The current goals of the initiative include: establishing the front line of defense against network intrusions; defending the United States from various threats through counterintelligence; strengthening the future cybersecurity environment through education, coordination, and research.

The main actions of CNCI are: to establish or strengthen shared situational awareness within the federal government and with other government agencies and the private sector; create or enhance the ability to respond quickly to prevent intrusions; enhance anti-espionage capabilities; improve the security of critical information technology supply chains; Expand network education; coordinate and redirect research and development work; and formulate deterrence strategies.

5. DCSNet:

DCSNet is the point-and-click monitoring system of the Federal Bureau of Investigation (FBI), which can conduct instant eavesdropping on almost all telecommunications equipment in the United States. It allows access to mobile, landline and SMS communications anywhere in the United States through a point-and-click interface. It runs on a fiber optic backbone network separated from the Internet. It is designed to improve agent productivity through workflow modeling, and it only takes a few clicks to intercept routing for translation or analysis. DCSNet real-time intelligence data interception can record, review and playback the intercepted data in real time.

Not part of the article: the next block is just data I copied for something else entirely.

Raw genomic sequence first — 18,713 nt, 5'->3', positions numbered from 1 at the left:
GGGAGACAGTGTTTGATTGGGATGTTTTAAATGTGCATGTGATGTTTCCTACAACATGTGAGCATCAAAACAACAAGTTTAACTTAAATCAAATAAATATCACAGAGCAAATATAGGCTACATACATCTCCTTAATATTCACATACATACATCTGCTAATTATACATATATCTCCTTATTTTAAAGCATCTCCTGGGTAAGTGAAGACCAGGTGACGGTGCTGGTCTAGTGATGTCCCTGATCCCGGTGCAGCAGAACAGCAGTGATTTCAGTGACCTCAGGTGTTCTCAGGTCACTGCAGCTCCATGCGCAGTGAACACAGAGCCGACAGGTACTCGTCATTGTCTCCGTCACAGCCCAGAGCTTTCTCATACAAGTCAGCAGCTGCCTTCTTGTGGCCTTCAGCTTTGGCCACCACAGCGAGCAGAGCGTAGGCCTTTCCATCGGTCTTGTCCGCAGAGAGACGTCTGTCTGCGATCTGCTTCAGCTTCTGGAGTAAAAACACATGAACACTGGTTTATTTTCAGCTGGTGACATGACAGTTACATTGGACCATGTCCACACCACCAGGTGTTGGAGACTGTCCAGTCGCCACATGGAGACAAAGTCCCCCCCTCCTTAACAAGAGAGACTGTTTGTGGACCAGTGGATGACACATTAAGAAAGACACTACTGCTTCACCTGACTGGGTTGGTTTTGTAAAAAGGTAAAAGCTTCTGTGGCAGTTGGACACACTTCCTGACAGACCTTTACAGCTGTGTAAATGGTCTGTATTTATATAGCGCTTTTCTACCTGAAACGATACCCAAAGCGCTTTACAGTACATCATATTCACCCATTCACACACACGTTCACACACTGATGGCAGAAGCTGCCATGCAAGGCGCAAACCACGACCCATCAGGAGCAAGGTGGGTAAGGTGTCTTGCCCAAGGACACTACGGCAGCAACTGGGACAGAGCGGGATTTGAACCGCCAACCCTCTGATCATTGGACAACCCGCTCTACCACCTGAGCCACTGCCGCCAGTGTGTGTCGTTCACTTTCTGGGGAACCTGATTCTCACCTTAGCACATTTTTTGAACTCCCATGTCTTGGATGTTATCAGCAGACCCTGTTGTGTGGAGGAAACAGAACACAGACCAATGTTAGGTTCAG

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6. Fairview:

Fairview is a secret project under which the National Security Agency cooperates with American telecommunications company AT&T to collect telephone, Internet, and email data from foreign citizens at major cable landing stations and exchange stations in the United States. The FAIRVIEW project started in 1985.

FAIRVIEW: A map broadcast on Brazilian TV in 2013

7. Financial Crimes Enforcement Network (Financial Crimes Enforcement Network):

A bureau of the US Treasury Department responsible for collecting and analyzing financial transactions to combat financial crimes.

Organizational structure of the financial crime law enforcement network

8. ICREACH:

ICREACH is a top-secret search engine related to secret surveillance created by the National Security Agency (NSA) after the 9/11 attacks. The monitoring front-end GUI shared with 23 government agencies (including CIA, DEA and FBI) ​​is used to search for illegally collected personal records.

9. Magic Lantern:

Magic Lantern is a keystroke recording software developed by the Federal Bureau of Investigation (FBI). Magic Lantern can be installed remotely via email attachments or by exploiting common operating system vulnerabilities.